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Home Editorials of Interest Taipei Times CCP’s information war against Lai and the Taiwanese

CCP’s information war against Lai and the Taiwanese

The official media of the Chinese Communist Party (CCP) reacted to the May 20 inauguration speech of President William Lai (賴清德) by asserting: “Lai’s words reveal his true intention of sacrificing peace and stability across the Taiwan Strait for his own desire for power.”

This baseless accusation by Beijing that Lai is manipulating Taiwanese to resist unification with China for his personal gain, is part of a broader CCP information warfare campaign that has intensified since Lai’s election.

This campaign, orchestrated by the United Front Work Department, the CCP’s agency for coordinating influence operations and propaganda, aims to demoralize Taiwanese, undermine their government’s legitimacy and isolate Taiwan internationally.

By convincing Taiwanese that they have lost international support, the CCP hopes to coerce Taiwan into “voluntarily” unifying with China.

A significant portion of recent propaganda has focused on personal attacks against Lai, aiming to weaken his leadership and credibility.

In the lead-up to the election, Chinese state media and officials spread disinformation to influence Taiwanese voters. Social media accounts believed to be linked to Beijing circulated videos featuring AI-generated hosts and voice-overs on YouTube, Instagram and X. These videos promoted a false biography of the outgoing president titled “The Secret History of Tsai Ing-wen (蔡英文).”

Meanwhile, accounts on TikTok and YouTube criticized all parties except the Chinese Nationalist Party (KMT).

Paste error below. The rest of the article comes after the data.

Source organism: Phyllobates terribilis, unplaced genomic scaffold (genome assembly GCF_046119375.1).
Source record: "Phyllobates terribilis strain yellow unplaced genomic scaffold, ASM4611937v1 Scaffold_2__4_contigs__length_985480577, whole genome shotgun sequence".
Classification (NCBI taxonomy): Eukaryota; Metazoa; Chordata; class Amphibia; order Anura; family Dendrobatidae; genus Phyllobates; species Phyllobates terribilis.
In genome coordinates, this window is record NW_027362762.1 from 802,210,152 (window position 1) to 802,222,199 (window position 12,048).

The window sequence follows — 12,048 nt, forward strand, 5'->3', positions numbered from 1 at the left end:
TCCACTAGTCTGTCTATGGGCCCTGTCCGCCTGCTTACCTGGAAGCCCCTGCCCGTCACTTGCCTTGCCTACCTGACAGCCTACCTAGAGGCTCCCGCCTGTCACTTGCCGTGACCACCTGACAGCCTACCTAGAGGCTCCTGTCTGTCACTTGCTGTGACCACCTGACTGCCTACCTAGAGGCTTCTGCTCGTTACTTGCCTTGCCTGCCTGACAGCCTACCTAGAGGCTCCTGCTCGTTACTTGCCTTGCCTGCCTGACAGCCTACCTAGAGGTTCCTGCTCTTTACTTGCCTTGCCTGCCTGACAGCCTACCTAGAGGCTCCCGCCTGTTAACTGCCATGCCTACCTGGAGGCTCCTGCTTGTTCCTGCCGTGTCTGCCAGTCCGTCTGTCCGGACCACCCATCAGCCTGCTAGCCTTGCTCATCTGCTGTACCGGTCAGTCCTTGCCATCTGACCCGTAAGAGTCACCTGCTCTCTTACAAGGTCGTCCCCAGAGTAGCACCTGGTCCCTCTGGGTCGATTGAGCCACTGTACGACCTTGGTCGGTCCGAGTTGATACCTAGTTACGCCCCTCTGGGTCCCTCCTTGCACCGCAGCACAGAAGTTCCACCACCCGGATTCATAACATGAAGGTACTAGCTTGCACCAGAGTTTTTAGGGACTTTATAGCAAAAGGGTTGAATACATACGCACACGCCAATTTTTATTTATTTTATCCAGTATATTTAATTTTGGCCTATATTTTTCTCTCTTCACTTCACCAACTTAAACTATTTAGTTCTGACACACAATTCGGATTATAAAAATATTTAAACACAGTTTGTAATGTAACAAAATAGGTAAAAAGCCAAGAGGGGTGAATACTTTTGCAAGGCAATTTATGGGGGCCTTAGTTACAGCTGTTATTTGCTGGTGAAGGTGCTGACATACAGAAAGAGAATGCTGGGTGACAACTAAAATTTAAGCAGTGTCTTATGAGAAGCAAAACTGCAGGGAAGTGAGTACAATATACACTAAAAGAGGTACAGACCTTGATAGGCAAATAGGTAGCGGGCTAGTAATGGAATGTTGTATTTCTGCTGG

The CCP’s disinformation campaign also included fake news stories and manipulated narratives targeting Lai, suggesting his election would lead to increased tensions and potential conflict with China. For instance, they accused him of taking a path toward military confrontation.

This campaign is part of a broader strategy to establish a narrative that Beijing has been reasonable and peacefully trying to improve cross-strait relations. The CCP plans to blame Lai and the US for the breakdown of peace, using this as a pretext for military aggression and claiming that Taiwan “forced their hand.”

China has consistently labeled Lai as a stubborn “Taiwan independence worker” and a “separatist” long before he won the election. This rhetoric aims to discredit him and portray him as a threat to stability.

China’s disinformation efforts also included spreading false claims about Lai’s policies and intentions, such as exaggerating his pro-independence stance.

They also amplified claims by former president Ma Ying-jeou (馬英九), who said that in a war with China, “you can never win.” These efforts are intended to stoke fear and division among Taiwanese.

A key feature of China’s information war against Taiwan is the use of videos. In response to Lai’s inauguration, China released a video of a People’s Liberation Army (PLA) simulated attack on Taiwan with the slogan, “Destroy the pillar of Taiwanese independence! Strike the base camp of Taiwanese independence! Cut off the blood flow of Taiwanese independence!”

Additionally, videos of PLA exercises, such as Joint Sword 2024A, have been widely disseminated.

These military videos are meant to project the People’s Republic of China’s (PRC) strengths and cover for its weaknesses, but they also aim to suggest that resistance is futile.

This strategy seeks to divide the Taiwanese, as those who believe resistance would be suicidal are likely to vilify those who wish to defend the island’s sovereignty.

At the same time, Beijing is also using targeted disinformation and psychological warfare to try to break the US-Taiwan alliance.